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To Domain-Driven development experts out there...

I am trying to really grasp the concept of DDD. So far I have been designing my models to be data driven rather than domain driven. I have read a couple of articles about DDD and seemed really interesting, especially for large-scale applications. So I am trying to tailor my models to do exactly that.

I have say a customer entity that exposes a method FreezeAccounts which would disable all customer accounts. This method is not concerned with data access (based on the Persistence Ignorance rule). It updates a flag on each customer account (which is loaded on demand) and saves changes to a database. Is that correct based on this model? I have read that in DDD there is not necessarily just one class per table entity. Should this functionality be in a separate class? Here is some sample code:

public class Customer : ICustomer, ICustomerAction
{
    #region Initialization
    public Customer()
    {
    }

    internal Customer(ICustomer view)
    {
        this.CustomerId = view.CustomerId;
        this.Name = view.Name;
        this.Email = view.Email;
        this.IsActive = view.IsActive;
    }
    #endregion

    #region Instances

    private AccountCollection _accounts;

    #endregion

    #region Properties

    #region ICustomer

    public int CustomerId { get; private set; }
    public string Name { get; set; }
    public string Email { get; set; }

    #endregion

    #region Derived

    public AccountCollection Accounts
    {
        get
        {
            if (_accounts == null)
                _accounts = Account.GetListByCustomerId(CustomerId);
            return _accounts;
        }
    }

    #endregion

    #endregion

    #region Methods

    #region CRUD

    // Data Access Object accepts interface ICustomer
    internal void Update()
    {
        CustomerDb.Update(this); 
    }

    #endregion

    #region ICustomerAction

    // Exposed business Persistence Ignorance action
    internal void FreezeAccounts()
    {
        foreach (Account account in this.Accounts)
        {
            account.IsEnabled = false;
            account.Update();
        }
    }

    #endregion

    #endregion
}
share|improve this question
    
Everything is clear now. My example was following the traditional Active Record Pattern, not DDD. Business objects were interacting with a repository, instead of having Application Services interact with both repositories and the Domain (Services/Entities). Keywords: Unit Of Work, Entity roots and Services helped clear out the picture. Thanks! –  user1434070 Apr 25 at 19:05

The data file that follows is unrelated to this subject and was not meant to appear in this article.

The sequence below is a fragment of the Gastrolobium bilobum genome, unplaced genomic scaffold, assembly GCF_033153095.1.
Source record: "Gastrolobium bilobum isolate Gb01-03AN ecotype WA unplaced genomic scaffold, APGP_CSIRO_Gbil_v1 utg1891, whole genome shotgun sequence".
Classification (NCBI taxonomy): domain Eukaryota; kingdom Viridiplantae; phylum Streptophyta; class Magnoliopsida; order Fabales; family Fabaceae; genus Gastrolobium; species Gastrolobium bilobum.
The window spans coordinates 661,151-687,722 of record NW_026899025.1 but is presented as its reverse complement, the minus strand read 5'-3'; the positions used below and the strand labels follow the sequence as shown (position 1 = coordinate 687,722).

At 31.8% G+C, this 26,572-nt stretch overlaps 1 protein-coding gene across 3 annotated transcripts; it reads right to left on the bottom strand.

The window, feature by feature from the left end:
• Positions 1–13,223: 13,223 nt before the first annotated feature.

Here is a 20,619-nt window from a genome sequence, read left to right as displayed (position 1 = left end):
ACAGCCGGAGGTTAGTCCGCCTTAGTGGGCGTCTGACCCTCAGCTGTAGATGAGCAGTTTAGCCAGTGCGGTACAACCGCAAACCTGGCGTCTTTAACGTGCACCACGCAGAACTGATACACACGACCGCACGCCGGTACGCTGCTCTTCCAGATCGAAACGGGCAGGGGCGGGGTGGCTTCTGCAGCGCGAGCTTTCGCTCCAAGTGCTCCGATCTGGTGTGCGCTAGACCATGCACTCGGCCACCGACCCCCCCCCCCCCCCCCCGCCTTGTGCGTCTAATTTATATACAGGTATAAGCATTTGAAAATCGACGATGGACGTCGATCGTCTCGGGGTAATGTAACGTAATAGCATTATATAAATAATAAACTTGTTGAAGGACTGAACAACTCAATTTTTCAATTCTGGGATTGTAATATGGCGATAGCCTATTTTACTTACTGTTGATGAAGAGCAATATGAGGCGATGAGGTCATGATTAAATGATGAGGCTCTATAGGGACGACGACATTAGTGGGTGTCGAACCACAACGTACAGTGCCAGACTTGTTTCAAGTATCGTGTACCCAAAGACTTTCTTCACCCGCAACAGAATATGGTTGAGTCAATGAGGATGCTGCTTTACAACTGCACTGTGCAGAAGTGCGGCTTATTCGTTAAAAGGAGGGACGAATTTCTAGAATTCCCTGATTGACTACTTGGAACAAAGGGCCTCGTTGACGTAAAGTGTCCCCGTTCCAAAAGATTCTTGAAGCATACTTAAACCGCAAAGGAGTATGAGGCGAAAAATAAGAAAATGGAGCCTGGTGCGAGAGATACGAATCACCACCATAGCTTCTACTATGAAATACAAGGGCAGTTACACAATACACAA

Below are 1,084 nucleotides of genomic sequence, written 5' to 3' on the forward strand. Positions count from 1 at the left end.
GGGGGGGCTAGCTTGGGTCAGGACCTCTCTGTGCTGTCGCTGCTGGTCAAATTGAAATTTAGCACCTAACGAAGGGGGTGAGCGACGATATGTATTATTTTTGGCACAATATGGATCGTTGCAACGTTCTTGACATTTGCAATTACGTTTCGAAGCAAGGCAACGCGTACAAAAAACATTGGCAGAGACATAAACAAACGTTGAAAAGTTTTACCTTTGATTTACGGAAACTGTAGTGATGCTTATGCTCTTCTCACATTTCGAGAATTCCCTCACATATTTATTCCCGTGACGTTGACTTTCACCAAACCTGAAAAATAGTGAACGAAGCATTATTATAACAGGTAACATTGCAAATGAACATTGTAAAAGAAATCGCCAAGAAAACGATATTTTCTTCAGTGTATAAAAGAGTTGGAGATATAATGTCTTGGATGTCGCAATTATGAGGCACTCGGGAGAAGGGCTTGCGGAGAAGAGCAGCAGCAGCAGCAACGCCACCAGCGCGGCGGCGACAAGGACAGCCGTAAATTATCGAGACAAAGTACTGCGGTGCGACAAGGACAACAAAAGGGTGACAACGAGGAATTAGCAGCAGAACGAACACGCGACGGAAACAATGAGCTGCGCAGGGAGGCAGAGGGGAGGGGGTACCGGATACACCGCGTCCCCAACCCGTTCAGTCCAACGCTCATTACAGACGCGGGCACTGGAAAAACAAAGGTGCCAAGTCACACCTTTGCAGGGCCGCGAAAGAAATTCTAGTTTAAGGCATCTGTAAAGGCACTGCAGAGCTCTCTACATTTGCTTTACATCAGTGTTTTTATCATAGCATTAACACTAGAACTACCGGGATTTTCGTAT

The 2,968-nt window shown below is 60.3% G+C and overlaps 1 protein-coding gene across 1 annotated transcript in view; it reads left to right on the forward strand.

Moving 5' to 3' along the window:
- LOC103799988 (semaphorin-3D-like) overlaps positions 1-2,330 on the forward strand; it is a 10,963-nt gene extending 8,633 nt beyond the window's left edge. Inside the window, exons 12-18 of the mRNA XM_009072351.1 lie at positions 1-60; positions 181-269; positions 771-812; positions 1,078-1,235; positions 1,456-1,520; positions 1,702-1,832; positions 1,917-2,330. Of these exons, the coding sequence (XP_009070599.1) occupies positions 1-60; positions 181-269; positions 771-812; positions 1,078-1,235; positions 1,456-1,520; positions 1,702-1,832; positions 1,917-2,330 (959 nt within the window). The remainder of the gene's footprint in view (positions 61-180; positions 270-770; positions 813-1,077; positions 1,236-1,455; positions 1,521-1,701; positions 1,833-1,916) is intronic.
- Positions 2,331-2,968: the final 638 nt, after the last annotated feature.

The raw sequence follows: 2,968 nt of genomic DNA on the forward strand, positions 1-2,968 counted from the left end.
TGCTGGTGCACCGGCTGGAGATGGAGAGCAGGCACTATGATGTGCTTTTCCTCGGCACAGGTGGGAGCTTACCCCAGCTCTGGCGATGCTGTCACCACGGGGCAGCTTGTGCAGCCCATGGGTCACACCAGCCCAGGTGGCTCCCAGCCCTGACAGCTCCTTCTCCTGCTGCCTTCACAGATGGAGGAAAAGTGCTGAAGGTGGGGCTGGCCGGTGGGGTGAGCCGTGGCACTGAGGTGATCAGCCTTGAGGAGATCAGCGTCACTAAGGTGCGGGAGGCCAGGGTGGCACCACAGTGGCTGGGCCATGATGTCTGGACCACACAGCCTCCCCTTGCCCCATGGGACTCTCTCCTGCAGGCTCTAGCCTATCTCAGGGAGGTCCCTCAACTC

2 Answers 2

up vote 0 down vote accepted

With DDD you want to keep a clear understanding of what is an entity (has a unique ID, and persisted as an individual unit), what is an entity root (the entities that you want to expose to the outside world), and what is a service (code that manages interactions between entities).

How an item is persisted in the DB can be totally different from its entity object - but since you only deal with entities the outside world doesn't have to worry about that, and it is abstracted out to the DAL.

In your example you're making good use of programming to an interface (the I in SOLID), which is good, but without knowing the intent of your system it's hard to say whether this sample is following DDD or not.

share|improve this answer

First of all, in DDD as in other architectures, the Data Access Layer must be separated from the domain and the business logic, so no CRUD operations into the entity.

So to answer, yes, create a separate layer (no only a class) to read/write data on the storage, in particular in DDD you can use the Repository and Unit Of Work patterns by Martin Fowler.

If you want an example of DDD look here.

Note: I've to publish a new revision of my DDD architecture "view" on NuGet.

share|improve this answer
    
Thanks for pointing that out, totally agreed on separate Data Access Layer. CustomerDb.Update is already a different class(DAL) used for data acces, parameter passing in ADO.NET/LINQ (easily plugable using interfaces) so Customer class (inside BLL) only calls its method "Update" that accepts a parameter of type ICustomer. I have written my own code generator for commonly used layers, MVC, Session Facade, BLL and DAL and Unit Tests. My concern is really understanding the differences between data-centric and domain-centric architecture. Interesting article, looking forward to your revision. –  user1434070 Jun 3 '12 at 23:02

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